"Heavenly Daze" (1948, short number 109 in the Columbia series) begins unusually on a supernatural plane. Shemp seeks admittance into Heaven but is told by a St. Peter type (played by Moe in a long silvery beard) that he must reform the other two Stooges before he can enter. There is some good fun as he frightens not only Larry and Moe, who have inherited his $140 and are planning a swindle, but the now-unacceptable black butler. It would have been better, perhaps, had Shemp been invisible to viewers as well as the Stooges, but that would have called for expensive special effects.
"The Ghost Talks" (1949, number 113) has the boys in a haunted castle that has actual ghosts, the chief of which is the spirit of Peeping Tom. Here, in a flashback, we see he did not look on purpose at Lady Godiva, but his punishment was swift and terrible: a pie in the face. When a very bored sounding Godiva shows up in a bathing suit and rides off with the suit of armor inhabited by Tom, pies from the past end this uneven film.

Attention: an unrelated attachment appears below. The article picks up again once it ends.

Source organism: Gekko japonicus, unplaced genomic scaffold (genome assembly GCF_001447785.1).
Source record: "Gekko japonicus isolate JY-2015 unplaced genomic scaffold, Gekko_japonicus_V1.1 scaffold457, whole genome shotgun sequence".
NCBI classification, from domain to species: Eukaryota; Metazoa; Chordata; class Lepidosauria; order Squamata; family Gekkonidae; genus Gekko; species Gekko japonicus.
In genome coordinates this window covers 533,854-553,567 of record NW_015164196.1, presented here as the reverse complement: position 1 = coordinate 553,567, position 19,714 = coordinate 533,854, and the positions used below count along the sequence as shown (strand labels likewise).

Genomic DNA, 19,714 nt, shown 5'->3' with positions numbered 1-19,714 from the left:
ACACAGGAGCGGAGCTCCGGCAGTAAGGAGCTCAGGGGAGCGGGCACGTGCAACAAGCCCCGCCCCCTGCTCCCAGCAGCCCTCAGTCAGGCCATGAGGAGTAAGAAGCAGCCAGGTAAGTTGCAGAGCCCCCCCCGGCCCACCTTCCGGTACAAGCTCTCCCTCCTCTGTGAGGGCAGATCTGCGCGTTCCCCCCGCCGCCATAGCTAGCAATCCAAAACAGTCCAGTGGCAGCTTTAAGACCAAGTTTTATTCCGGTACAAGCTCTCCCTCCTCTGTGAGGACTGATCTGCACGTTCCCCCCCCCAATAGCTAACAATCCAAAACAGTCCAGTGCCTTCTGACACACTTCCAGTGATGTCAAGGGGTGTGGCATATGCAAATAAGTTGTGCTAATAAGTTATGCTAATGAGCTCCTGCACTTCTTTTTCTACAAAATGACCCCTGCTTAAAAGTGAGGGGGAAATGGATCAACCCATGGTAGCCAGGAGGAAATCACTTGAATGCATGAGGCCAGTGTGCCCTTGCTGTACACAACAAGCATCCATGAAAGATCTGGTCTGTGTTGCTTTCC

"Hokus Pokus" (1949, number 115) has the boys waiting hand and foot (and foot in mouth) on a beautiful blonde (Mary Ainslee) who is in a wheelchair to defraud an insurance company. Working in a theater to help her out, the boys run into a hypnotist who tries to get publicity by getting them out on a flagpole to dance. With obviously painted backdrops, there are no thrills; but their efforts to get back in do tie in with the original plot, which is not always the case in this series. --Frank Behrens
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